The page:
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Costa Rica’s right wing is reeling after a San Jose court sentenced the former president, Rafael Angel Calderon, to five years in prison for accepting kickbacks and arranging other unlawful payments from a Finnish medical firm, in the country’s first corruption trial against a previous head of state.
Calderon, who led the country from 1990 to 1994, was found guilty Monday of receiving some $520,000 from a loan intended for medical equipment for the Costa Rica’s public hospitals. Calderon says he’s innocent and that the money was a consulting fee.
Vowing to appeal the ruling, Calderon nevertheless has pulled out of the race to the February 2010 presidential elections, serving a blow to the opposition Social Christian Unity Party (PUSC).
He told reporters the ruling was a “huge surprise.”
In mid-August, following a CID-Gallup poll that put him far behind in the presidential race, Calderon told the daily La Republica, “Internal surveys tell us that the Costa Ricans will give me their support when I’m declared innocent.”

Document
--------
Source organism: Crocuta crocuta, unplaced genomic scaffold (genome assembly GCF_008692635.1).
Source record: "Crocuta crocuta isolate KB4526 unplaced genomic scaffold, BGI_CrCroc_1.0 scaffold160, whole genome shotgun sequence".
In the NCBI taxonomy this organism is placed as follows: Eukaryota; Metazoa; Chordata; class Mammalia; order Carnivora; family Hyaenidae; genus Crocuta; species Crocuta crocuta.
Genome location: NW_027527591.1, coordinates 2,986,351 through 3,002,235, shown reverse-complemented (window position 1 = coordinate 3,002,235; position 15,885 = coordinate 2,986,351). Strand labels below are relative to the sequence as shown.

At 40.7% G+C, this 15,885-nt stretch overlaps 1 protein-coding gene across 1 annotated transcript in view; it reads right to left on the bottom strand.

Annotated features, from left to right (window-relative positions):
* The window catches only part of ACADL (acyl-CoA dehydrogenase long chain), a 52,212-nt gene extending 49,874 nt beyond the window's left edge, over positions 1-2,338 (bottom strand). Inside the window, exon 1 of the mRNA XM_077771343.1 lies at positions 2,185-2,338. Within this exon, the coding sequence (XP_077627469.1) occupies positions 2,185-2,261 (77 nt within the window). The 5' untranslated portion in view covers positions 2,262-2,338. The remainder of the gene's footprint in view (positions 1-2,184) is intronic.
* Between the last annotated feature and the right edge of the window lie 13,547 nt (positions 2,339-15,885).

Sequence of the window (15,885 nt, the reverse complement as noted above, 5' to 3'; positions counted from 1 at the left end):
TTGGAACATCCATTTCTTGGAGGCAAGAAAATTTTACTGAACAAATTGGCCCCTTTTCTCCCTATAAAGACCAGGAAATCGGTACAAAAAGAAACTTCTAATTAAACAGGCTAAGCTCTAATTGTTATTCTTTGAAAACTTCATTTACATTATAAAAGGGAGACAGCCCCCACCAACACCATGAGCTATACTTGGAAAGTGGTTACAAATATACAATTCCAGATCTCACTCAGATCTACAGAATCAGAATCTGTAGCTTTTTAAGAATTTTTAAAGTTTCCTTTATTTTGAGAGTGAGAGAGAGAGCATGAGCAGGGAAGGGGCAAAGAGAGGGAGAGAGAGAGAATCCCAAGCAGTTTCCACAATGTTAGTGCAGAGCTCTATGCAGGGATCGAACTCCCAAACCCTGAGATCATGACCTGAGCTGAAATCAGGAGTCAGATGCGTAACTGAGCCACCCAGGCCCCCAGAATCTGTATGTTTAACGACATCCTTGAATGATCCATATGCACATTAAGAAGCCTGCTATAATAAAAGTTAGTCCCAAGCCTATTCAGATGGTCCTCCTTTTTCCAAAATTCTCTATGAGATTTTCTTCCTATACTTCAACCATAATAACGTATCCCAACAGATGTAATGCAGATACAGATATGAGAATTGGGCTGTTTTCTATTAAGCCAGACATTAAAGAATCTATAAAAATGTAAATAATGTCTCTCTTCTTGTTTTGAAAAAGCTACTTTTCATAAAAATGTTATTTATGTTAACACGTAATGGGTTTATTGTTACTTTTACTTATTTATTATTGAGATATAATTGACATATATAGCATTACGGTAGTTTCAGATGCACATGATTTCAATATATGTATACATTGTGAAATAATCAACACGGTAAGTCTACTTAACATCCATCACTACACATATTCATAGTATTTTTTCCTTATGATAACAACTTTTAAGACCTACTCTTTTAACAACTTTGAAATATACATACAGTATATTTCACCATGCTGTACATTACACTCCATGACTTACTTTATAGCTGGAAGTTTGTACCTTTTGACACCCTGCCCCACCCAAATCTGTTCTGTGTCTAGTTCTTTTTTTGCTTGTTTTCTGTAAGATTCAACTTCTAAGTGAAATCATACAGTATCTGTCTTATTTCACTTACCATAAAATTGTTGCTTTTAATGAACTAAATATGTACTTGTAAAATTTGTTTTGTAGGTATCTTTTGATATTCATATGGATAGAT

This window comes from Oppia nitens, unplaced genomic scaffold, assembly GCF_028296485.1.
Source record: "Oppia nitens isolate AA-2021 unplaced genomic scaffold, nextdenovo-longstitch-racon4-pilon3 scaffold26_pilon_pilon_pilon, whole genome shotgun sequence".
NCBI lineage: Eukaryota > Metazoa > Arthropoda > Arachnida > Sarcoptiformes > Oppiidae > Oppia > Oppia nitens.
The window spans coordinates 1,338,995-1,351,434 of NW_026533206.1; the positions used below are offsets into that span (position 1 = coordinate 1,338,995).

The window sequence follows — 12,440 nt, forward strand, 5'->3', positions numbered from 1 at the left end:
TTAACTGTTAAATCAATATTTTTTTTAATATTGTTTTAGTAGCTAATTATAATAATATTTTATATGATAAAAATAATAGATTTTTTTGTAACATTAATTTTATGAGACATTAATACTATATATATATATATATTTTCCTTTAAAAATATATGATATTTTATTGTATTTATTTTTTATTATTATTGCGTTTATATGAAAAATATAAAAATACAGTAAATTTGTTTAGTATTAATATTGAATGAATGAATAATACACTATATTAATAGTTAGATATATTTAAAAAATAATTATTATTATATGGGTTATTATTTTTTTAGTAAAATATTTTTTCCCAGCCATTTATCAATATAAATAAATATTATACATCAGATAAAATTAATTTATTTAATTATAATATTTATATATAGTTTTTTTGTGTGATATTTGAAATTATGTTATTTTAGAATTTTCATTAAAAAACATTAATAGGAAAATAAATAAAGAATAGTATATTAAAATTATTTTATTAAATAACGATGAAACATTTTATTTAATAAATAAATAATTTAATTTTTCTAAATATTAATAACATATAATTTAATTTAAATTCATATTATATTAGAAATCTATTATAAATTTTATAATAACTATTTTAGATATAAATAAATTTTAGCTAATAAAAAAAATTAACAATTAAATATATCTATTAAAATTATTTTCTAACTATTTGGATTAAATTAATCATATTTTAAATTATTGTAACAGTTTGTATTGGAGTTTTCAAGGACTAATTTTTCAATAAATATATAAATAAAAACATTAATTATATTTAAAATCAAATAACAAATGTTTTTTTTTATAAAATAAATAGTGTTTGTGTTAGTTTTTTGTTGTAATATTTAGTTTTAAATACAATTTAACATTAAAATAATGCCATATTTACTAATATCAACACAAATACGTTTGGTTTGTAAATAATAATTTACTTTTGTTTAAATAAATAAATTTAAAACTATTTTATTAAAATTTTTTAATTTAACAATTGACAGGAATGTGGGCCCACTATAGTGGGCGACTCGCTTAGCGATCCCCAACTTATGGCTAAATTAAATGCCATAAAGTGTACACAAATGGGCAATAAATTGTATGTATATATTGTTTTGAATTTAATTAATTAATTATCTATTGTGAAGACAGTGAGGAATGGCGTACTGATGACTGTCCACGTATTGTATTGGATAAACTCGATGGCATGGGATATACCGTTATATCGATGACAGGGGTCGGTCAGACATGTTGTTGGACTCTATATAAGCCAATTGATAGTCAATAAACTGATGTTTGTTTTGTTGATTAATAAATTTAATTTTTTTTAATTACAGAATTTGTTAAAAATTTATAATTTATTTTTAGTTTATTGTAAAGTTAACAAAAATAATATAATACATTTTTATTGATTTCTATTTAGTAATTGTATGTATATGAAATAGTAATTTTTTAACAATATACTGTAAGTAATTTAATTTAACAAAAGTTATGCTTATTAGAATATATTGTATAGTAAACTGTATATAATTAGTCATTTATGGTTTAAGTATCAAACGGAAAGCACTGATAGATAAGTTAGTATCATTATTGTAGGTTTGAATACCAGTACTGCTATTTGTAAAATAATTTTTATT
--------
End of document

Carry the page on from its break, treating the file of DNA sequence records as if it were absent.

On Tuesday, the same newspaper wrote in its editorial, “We think it would have been best if this trial hadn’t coincided with a political campaign.”
The ex-president’s case has stained the opposition party since Calderon’s arrest in 2004.
Contrary to their clean green image, Costa Ricans are wary of graft in their midst. A State of the Nation study released in August said Ticos were more concerned about corruption than any of their Central American neighbors.
In addition to Calderon's sentence, the court handed a five-year prison term to the former head of the social security system and lesser sentences to other former health officials and executives of a private firm, Fischel, which represents a Finnish medical company in Costa Rica.
And the chief prosecutor may press for a harsher sentence.
Maybe Costa Ricans were expecting it, but PUSC seems like it didn’t see it coming, or else why would it choose a convict to campaign in the 2010 elections?
The party’s president, Luis Fishman, told the daily La Nacion “We have a government program, we’re ready to govern … We’ve been hit very hard, [we’re] very surprised.”